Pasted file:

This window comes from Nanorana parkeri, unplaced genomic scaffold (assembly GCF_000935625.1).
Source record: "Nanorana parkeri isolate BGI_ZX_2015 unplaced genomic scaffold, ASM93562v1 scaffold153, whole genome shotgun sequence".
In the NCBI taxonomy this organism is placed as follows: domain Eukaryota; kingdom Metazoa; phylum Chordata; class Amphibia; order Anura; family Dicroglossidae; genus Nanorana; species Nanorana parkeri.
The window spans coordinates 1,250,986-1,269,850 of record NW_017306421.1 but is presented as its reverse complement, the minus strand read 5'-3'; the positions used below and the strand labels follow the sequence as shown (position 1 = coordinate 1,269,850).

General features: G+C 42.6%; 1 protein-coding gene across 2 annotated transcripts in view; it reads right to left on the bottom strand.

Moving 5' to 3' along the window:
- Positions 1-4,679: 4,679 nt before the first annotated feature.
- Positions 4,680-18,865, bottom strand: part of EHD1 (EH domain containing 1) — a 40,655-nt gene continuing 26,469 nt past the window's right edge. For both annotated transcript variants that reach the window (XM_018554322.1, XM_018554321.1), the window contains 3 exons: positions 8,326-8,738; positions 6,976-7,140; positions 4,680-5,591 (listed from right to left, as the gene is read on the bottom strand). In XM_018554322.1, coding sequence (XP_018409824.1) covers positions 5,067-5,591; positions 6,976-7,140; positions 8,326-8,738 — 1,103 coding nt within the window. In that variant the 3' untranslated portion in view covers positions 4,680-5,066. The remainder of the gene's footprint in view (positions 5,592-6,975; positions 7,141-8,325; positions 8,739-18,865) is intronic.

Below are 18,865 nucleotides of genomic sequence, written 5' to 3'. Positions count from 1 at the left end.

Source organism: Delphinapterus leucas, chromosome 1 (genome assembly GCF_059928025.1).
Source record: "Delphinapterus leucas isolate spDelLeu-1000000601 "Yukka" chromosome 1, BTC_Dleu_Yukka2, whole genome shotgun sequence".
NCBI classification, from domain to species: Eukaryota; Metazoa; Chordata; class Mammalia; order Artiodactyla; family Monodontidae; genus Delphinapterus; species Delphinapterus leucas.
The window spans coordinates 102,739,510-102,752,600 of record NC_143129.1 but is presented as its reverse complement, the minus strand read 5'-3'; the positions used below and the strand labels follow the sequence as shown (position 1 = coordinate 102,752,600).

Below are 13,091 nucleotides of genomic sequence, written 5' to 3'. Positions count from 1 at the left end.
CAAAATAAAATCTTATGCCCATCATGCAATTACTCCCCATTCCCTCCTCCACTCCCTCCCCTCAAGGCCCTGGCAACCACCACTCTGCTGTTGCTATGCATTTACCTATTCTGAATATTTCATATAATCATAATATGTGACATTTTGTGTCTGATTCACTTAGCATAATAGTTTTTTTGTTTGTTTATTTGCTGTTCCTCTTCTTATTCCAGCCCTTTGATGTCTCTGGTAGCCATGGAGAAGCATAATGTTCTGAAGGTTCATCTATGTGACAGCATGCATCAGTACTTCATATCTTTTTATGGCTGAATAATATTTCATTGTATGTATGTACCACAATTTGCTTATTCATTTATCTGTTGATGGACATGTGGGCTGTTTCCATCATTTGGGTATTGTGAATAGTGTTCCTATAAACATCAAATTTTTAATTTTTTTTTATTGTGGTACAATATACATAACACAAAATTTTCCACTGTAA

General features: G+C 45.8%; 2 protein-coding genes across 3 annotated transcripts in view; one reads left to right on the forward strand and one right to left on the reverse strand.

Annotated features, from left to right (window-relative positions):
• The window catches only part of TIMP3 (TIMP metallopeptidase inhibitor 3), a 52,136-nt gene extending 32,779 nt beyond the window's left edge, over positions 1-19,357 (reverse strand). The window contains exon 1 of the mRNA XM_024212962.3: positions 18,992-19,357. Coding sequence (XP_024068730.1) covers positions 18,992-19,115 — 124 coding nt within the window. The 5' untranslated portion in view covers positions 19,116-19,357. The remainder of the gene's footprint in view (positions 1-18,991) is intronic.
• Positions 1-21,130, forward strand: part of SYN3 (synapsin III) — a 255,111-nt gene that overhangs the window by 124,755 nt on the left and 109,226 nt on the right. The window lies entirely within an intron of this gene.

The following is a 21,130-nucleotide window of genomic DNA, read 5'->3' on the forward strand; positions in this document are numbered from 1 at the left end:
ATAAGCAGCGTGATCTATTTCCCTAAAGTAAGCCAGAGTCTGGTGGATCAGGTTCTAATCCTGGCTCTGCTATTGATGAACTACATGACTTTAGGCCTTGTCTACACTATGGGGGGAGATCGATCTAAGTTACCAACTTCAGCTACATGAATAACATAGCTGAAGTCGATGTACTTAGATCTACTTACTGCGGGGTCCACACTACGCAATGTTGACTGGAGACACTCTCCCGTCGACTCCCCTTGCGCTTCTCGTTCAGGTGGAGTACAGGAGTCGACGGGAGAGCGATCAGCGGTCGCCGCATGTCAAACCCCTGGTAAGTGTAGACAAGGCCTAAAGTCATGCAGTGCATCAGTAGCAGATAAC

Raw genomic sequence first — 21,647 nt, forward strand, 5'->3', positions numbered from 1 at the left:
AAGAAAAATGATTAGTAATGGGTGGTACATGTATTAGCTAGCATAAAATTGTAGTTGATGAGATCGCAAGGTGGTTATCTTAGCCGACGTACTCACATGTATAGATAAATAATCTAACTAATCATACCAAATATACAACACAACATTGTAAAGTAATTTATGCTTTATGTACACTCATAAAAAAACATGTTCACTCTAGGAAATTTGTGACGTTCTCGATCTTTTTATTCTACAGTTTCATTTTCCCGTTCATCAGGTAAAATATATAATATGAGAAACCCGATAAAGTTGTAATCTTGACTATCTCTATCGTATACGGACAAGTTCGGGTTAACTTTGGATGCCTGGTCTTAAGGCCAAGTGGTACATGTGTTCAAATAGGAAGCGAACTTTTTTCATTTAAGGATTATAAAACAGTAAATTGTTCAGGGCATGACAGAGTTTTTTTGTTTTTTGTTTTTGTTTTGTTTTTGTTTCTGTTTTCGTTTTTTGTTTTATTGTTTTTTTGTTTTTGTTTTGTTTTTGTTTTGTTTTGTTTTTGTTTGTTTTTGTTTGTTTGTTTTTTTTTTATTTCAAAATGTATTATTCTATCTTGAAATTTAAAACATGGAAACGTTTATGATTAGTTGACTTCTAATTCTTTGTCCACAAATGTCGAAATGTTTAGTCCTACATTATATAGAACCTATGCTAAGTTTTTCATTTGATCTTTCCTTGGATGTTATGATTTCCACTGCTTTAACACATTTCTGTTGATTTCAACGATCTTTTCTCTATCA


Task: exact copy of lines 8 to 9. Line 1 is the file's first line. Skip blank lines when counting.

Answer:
- Positions 4,680-18,865, bottom strand: part of EHD1 (EH domain containing 1) — a 40,655-nt gene continuing 26,469 nt past the window's right edge. For both annotated transcript variants that reach the window (XM_018554322.1, XM_018554321.1), the window contains 3 exons: positions 8,326-8,738; positions 6,976-7,140; positions 4,680-5,591 (listed from right to left, as the gene is read on the bottom strand). In XM_018554322.1, coding sequence (XP_018409824.1) covers positions 5,067-5,591; positions 6,976-7,140; positions 8,326-8,738 — 1,103 coding nt within the window. In that variant the 3' untranslated portion in view covers positions 4,680-5,066. The remainder of the gene's footprint in view (positions 5,592-6,975; positions 7,141-8,325; positions 8,739-18,865) is intronic.

Below are 18,865 nucleotides of genomic sequence, written 5' to 3'. Positions count from 1 at the left end.